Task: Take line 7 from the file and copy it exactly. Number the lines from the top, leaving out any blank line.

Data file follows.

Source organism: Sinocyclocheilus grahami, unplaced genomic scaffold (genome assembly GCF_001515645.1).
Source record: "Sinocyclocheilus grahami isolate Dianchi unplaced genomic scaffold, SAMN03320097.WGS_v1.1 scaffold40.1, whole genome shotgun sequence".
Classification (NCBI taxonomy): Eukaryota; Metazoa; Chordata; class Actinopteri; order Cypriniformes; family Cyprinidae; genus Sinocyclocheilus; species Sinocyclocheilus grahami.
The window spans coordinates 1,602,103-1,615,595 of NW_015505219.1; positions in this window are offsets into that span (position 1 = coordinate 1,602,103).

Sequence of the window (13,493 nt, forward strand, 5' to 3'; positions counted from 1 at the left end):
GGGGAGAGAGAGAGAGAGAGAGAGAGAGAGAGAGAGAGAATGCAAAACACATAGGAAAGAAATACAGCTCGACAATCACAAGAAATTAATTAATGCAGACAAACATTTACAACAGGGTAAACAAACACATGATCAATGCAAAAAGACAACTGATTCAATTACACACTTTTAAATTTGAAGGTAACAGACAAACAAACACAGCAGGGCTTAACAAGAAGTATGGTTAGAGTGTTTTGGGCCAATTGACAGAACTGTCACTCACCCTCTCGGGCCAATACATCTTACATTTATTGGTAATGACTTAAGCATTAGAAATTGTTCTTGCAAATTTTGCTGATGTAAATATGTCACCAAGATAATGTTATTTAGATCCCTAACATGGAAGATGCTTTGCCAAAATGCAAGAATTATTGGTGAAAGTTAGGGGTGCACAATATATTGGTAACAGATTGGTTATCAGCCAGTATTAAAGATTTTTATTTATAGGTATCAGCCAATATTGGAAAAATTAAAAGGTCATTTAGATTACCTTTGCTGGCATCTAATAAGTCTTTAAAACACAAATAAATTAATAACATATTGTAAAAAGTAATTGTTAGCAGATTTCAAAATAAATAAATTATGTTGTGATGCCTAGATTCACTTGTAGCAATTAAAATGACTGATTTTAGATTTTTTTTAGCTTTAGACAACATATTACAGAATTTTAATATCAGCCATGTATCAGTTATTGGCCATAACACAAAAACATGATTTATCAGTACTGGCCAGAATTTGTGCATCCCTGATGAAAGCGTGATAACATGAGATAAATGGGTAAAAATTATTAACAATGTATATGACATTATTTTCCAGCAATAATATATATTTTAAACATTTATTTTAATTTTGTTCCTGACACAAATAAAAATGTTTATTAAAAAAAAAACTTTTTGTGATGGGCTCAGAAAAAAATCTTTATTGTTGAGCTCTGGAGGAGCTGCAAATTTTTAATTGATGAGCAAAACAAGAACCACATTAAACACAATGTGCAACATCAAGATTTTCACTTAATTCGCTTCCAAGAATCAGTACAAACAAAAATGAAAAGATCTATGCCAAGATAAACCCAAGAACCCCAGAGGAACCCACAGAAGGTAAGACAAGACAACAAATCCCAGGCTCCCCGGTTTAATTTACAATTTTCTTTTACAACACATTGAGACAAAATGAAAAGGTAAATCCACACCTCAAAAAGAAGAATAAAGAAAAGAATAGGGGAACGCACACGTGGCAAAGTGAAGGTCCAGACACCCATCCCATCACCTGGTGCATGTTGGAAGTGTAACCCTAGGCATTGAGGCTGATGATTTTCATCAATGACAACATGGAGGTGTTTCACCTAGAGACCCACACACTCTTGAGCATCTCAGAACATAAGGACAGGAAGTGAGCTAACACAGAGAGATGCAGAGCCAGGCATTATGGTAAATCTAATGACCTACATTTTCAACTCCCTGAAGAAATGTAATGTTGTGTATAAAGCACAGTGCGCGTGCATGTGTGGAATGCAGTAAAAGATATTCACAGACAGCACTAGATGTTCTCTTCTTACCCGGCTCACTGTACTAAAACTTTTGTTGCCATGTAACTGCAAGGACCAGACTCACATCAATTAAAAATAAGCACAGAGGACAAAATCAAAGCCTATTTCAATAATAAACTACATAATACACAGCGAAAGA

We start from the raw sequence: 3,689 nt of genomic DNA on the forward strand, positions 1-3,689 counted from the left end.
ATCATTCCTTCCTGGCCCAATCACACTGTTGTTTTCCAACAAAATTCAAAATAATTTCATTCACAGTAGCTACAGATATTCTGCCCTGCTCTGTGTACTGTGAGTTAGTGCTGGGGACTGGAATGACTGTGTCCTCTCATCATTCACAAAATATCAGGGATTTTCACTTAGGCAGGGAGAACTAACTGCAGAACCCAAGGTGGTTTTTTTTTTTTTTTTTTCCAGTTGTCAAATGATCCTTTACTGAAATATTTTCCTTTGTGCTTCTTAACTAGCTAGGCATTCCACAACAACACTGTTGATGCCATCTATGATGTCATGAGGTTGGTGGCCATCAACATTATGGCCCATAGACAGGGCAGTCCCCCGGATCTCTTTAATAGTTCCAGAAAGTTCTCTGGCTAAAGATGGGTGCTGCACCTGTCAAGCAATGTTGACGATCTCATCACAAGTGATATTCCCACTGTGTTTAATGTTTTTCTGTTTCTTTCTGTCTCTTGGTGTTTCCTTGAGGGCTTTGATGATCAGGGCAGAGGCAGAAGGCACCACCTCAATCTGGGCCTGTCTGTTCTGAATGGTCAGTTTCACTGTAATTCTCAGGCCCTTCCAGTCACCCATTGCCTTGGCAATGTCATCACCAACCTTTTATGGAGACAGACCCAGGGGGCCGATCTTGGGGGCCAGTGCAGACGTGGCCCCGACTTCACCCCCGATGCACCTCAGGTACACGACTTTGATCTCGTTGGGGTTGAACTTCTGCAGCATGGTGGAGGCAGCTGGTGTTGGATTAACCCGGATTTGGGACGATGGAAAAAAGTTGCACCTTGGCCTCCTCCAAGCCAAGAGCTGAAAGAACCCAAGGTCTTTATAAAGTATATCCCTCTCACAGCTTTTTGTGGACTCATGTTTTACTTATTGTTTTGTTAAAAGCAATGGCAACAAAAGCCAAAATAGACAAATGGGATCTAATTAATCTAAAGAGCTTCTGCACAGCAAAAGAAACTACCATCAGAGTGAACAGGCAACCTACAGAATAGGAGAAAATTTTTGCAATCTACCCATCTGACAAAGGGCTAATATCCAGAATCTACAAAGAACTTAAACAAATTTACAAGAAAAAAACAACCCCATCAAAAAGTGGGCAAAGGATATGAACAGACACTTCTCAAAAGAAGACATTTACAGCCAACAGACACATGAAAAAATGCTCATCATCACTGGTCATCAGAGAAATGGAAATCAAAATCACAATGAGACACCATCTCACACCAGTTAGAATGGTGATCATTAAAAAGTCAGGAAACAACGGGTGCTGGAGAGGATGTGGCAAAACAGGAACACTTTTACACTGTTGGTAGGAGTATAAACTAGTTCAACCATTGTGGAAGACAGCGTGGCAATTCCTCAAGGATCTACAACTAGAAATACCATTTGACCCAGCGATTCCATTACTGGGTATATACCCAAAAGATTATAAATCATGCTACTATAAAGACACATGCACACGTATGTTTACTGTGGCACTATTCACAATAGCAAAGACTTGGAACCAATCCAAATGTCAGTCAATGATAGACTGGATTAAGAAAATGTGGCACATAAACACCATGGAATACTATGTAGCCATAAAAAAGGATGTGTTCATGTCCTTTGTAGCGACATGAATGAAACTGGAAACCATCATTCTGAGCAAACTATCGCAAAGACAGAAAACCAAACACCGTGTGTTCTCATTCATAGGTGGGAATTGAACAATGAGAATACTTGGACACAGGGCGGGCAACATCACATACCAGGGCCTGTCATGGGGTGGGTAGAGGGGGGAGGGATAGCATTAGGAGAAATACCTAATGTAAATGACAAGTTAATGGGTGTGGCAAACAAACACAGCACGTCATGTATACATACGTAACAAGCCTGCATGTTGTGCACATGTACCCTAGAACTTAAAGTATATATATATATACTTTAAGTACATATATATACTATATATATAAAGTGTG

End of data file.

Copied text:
We start from the raw sequence: 3,689 nt of genomic DNA on the forward strand, positions 1-3,689 counted from the left end.